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Guest wellmont

FWIW, I saw a headline earlier that Klarman is returning $4 BN to investors. That certainly says something about the current dearth of opportunities.

 

it says more about His dearth of opportunities.

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I think, as Benhacker and Packer say, you have to adjust for GAAP versus operating, and forward vs trailing P/E. Then you have to adjust the E because as Petec said...

 

"Interesting.  Also, as we all know, margins are high and mean-reverting for good reason.  If I take current S&P revenues (i.e. if I assume they are not inflated by stimulus) and multiply by the long run average net margin and P/E multiple, I come out at a target index value of about 1,000."

 

... corporate profit margins (and corporate profits as a percentage of GDP are at all time highs) so I am not sure you can trust the E long-term.

 

So I think Klarman and Eveillard do not want to assume that the "E" is in balance (ie that somehow profit margins won't get competed or taxed away) and this in the context of already rich 18-20x P/E multiple (ie once adjusted for GAAP vs operating and ttm vs forward). So if you take that all together, its not exactly a compelling situation from a macro valuation perspective.

 

In fact, it could be that the only more expensive markets in rough order were 2000, 2007, 1929, sometime in the 1960s and this market would be #5 in the past 110 years. Not necessarily, but maybe - I think that is why they are cautious.

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Yes, but in that time the private sector deleveraged hard: total debt / GDP actually fell during WW2.  Taxes rose and the public were encouraged to put money into war bonds rather than to spend it.  And the Fed monetised debt, but not as much.  (And it is worth saying that production rose but it was largely things that got shipped abroad and blown up rather than things that created value.)  So yes, I think it is fair to say that this is the most stimulated economy ever, and that particularly goes for the consumer.

 

I'm currently reading David Stockman's The Great Deformation, which is very interesting on this topic and essentially argues that the US has been getting more stimulative fiscally and monetarily ever since it originally came off the gold standard.

 

The private sector deleveraged during the past 5 years as well.  Total debt to GDP has actually fallen during the past 5 years.  The thing is the US isn't even the most extreme case, if you look at Britain they took on an ever great debt load during WW2.  Or, if you go further back in time the UK had a 50 year period where their government debt to GDP was in excess of 150%, peaking at 250%.  That was at a time of the gold standard when they couldn't slowly print their way out of things.  I don't think the current situation is so unusual.  It may not be the best days ahead but there are precedents.

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I'm gonna to try an another way to value the market. And I know there is many flaws in this thinking. But I like doing those line of thinking to give me gross idea for things:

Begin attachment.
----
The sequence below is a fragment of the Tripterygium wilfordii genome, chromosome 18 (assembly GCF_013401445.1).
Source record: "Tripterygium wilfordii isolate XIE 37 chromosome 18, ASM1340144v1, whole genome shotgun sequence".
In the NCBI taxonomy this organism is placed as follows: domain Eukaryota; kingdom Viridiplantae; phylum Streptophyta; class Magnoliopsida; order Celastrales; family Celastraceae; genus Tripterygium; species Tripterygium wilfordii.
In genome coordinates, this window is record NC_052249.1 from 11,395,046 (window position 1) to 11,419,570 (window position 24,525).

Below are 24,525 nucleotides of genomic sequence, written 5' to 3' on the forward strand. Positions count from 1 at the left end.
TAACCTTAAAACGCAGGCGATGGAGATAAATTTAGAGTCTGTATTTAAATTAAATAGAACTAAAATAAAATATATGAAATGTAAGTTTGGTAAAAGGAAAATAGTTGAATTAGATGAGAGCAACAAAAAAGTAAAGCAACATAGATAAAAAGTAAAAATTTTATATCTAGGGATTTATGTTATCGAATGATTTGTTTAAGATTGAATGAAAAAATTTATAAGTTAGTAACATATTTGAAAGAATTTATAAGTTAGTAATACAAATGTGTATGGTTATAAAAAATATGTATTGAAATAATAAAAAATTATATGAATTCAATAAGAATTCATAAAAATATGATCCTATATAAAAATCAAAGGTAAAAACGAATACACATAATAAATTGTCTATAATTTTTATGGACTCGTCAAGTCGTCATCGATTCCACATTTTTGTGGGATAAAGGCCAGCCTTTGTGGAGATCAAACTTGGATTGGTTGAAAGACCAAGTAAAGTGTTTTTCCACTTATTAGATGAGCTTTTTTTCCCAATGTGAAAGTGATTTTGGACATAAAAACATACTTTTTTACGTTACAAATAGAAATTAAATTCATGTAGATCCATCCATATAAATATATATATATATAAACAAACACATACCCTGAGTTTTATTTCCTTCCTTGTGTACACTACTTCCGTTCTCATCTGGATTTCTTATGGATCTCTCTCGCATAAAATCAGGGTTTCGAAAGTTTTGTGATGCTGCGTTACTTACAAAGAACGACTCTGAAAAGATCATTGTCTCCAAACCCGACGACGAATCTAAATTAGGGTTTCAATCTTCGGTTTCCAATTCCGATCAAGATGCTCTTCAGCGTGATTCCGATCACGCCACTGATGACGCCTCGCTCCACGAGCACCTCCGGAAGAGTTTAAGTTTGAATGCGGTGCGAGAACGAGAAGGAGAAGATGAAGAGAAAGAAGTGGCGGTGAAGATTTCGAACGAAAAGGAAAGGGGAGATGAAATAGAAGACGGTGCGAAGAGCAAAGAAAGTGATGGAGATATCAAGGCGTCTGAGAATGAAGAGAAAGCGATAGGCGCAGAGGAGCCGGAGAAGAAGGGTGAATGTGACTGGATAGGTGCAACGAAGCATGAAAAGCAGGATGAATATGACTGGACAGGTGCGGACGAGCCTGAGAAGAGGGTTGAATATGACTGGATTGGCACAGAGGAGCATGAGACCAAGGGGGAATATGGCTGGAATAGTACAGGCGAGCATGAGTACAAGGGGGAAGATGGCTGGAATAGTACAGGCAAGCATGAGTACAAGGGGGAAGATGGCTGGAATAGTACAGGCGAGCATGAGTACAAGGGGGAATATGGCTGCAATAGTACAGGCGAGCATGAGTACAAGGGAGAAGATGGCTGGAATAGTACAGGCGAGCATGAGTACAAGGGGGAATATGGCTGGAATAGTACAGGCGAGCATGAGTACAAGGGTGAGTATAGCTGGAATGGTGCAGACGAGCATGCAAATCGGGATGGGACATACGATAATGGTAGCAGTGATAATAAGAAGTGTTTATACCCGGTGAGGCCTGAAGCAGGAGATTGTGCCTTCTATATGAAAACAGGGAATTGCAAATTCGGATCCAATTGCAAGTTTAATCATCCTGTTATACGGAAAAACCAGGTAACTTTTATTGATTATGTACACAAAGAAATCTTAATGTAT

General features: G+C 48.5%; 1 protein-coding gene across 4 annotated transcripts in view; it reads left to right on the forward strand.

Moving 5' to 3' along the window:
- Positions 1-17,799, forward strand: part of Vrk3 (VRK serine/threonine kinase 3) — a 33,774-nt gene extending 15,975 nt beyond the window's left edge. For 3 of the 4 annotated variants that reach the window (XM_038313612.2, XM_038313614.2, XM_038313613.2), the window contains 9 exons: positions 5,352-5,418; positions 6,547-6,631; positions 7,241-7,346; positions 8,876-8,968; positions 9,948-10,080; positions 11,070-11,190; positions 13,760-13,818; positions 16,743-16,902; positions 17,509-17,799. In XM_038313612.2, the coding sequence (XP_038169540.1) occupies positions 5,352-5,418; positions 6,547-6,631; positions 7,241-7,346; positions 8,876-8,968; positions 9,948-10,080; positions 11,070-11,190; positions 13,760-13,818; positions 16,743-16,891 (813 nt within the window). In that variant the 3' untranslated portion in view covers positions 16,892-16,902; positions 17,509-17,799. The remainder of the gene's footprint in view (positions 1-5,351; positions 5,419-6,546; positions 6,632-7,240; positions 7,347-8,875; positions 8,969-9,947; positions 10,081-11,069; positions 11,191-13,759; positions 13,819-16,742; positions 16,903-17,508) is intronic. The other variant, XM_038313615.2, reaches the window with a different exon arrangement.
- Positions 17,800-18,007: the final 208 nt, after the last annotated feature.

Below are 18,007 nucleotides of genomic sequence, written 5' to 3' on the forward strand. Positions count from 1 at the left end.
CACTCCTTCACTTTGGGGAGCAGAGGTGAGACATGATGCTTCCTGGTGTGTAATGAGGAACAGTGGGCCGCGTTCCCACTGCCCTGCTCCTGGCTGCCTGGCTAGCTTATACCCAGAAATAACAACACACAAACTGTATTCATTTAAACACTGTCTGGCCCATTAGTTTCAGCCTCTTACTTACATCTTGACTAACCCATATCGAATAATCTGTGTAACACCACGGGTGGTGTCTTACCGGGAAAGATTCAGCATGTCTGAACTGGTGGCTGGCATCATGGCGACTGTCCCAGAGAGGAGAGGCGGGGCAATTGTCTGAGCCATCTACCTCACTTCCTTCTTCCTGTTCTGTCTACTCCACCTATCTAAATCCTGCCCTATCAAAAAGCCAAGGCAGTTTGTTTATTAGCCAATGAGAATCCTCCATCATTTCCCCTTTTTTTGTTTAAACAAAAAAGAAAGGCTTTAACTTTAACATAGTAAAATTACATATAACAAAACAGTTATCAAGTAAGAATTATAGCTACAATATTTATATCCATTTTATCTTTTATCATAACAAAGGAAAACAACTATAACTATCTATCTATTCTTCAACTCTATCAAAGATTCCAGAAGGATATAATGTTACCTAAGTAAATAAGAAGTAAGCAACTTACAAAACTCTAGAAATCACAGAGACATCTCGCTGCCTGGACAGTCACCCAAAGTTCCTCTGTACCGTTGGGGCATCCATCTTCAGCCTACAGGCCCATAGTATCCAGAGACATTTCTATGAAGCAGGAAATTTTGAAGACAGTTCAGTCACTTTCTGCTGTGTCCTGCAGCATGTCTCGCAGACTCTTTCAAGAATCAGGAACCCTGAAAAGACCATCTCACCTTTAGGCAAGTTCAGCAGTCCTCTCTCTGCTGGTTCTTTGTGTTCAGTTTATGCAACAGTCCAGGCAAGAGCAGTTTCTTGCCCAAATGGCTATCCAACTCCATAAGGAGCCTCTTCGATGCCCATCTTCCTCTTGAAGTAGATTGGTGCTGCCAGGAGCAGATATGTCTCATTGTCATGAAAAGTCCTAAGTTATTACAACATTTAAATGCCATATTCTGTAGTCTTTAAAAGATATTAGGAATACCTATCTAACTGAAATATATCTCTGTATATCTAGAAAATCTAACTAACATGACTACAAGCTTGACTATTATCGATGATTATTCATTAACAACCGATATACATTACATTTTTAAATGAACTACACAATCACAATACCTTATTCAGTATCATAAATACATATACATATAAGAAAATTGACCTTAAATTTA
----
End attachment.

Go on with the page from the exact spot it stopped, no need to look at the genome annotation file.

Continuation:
Pre crisis, the S&P500 peaked at about 1525 in july 2007.

 

Obviously, earnings were boosted by leverage, bad loans,etc..

The market was overvalued at that time because even if P/E was reasonable, (E)arnings were overstated.

 

US Banks profits specially, were overstated because they were booking profits while the poor loans they were making were sitting on the balance waiting to materialize into future losses.

 

Dick Bove said in december 2012 that US banks would post their highest earnings ever in the fourth quarter of that year at a collective $38 billion. See this article:

 

http://www.moneynews.com/StreetTalk/Bove-banks-record-profits/2012/12/18/id/468160

 

If we assume that today's bank profits are solid and real compared to 2007, then this mean that it took 5 1/2 years to return to same profitability than 2007. So following this logic, we could say that at the end of 2012, Intrinsic value for S&P500 was 1525. Add in 7-8% profit growth and  this gets you to 1525*1,08=1647 IV for S&P500 today.

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So following this logic, we could say that at the end of 2012, Intrinsic value for S&P500 was 1525. Add in 7-8% profit growth and  this gets you to 1525*1,08=1647 IV for S&P500 today.

 

Another way of looking at it is Jeremy Grantham himself declared the fair value of the S&P500 to be about 1080 -- he said that in October 2008.

 

Okay, so here we are 5 years later.  That would be 1,514 fair value today if you assumed 7% profit growth over the 5 year period.  That's not that far off your 1,647 number.

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Ray Dalio also saying stocks are pumped up by the Fed -- predicts 4% returns for the next 10 years, which he claims will still be better than the return from bonds:

 

http://finance.fortune.cnn.com/2013/11/12/dalio-stocks-disappoint/?iid=obnetwork

 

That article also says that former Fed official Andrew Huszar claims the market is pumped up -- and he's the guy who was hired in 2009 to help execute the Fed's bond buying program.